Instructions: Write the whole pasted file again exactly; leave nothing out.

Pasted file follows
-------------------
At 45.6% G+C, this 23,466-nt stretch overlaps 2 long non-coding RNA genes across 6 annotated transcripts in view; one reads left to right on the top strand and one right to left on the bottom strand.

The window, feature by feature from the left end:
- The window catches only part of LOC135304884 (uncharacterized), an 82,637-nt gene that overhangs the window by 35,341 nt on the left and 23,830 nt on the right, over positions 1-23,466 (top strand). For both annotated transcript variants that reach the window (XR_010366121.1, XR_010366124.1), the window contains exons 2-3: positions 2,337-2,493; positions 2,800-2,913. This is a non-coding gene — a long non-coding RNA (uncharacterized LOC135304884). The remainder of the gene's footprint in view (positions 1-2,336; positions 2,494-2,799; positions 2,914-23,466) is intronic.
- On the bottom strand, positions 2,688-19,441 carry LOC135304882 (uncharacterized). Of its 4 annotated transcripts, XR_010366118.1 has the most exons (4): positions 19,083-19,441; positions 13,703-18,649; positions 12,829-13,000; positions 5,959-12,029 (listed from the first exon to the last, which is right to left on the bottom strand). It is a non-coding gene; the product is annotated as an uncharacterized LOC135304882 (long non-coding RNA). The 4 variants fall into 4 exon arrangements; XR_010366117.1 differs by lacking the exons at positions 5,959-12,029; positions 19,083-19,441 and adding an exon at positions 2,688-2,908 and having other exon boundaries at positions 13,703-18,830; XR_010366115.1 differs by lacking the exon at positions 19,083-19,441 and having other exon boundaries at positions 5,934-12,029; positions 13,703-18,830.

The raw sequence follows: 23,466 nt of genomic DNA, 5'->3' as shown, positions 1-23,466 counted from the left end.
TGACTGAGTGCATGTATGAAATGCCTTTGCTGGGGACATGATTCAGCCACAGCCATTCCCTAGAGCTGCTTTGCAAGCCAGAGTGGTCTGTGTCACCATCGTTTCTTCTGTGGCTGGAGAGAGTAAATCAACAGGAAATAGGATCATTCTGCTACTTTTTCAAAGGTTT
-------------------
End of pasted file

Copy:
At 45.6% G+C, this 23,466-nt stretch overlaps 2 long non-coding RNA genes across 6 annotated transcripts in view; one reads left to right on the top strand and one right to left on the bottom strand.

The window, feature by feature from the left end:
- The window catches only part of LOC135304884 (uncharacterized), an 82,637-nt gene that overhangs the window by 35,341 nt on the left and 23,830 nt on the right, over positions 1-23,466 (top strand). For both annotated transcript variants that reach the window (XR_010366121.1, XR_010366124.1), the window contains exons 2-3: positions 2,337-2,493; positions 2,800-2,913. This is a non-coding gene — a long non-coding RNA (uncharacterized LOC135304884). The remainder of the gene's footprint in view (positions 1-2,336; positions 2,494-2,799; positions 2,914-23,466) is intronic.
- On the bottom strand, positions 2,688-19,441 carry LOC135304882 (uncharacterized). Of its 4 annotated transcripts, XR_010366118.1 has the most exons (4): positions 19,083-19,441; positions 13,703-18,649; positions 12,829-13,000; positions 5,959-12,029 (listed from the first exon to the last, which is right to left on the bottom strand). It is a non-coding gene; the product is annotated as an uncharacterized LOC135304882 (long non-coding RNA). The 4 variants fall into 4 exon arrangements; XR_010366117.1 differs by lacking the exons at positions 5,959-12,029; positions 19,083-19,441 and adding an exon at positions 2,688-2,908 and having other exon boundaries at positions 13,703-18,830; XR_010366115.1 differs by lacking the exon at positions 19,083-19,441 and having other exon boundaries at positions 5,934-12,029; positions 13,703-18,830.

The raw sequence follows: 23,466 nt of genomic DNA, 5'->3' as shown, positions 1-23,466 counted from the left end.
TGACTGAGTGCATGTATGAAATGCCTTTGCTGGGGACATGATTCAGCCACAGCCATTCCCTAGAGCTGCTTTGCAAGCCAGAGTGGTCTGTGTCACCATCGTTTCTTCTGTGGCTGGAGAGAGTAAATCAACAGGAAATAGGATCATTCTGCTACTTTTTCAAAGGTTT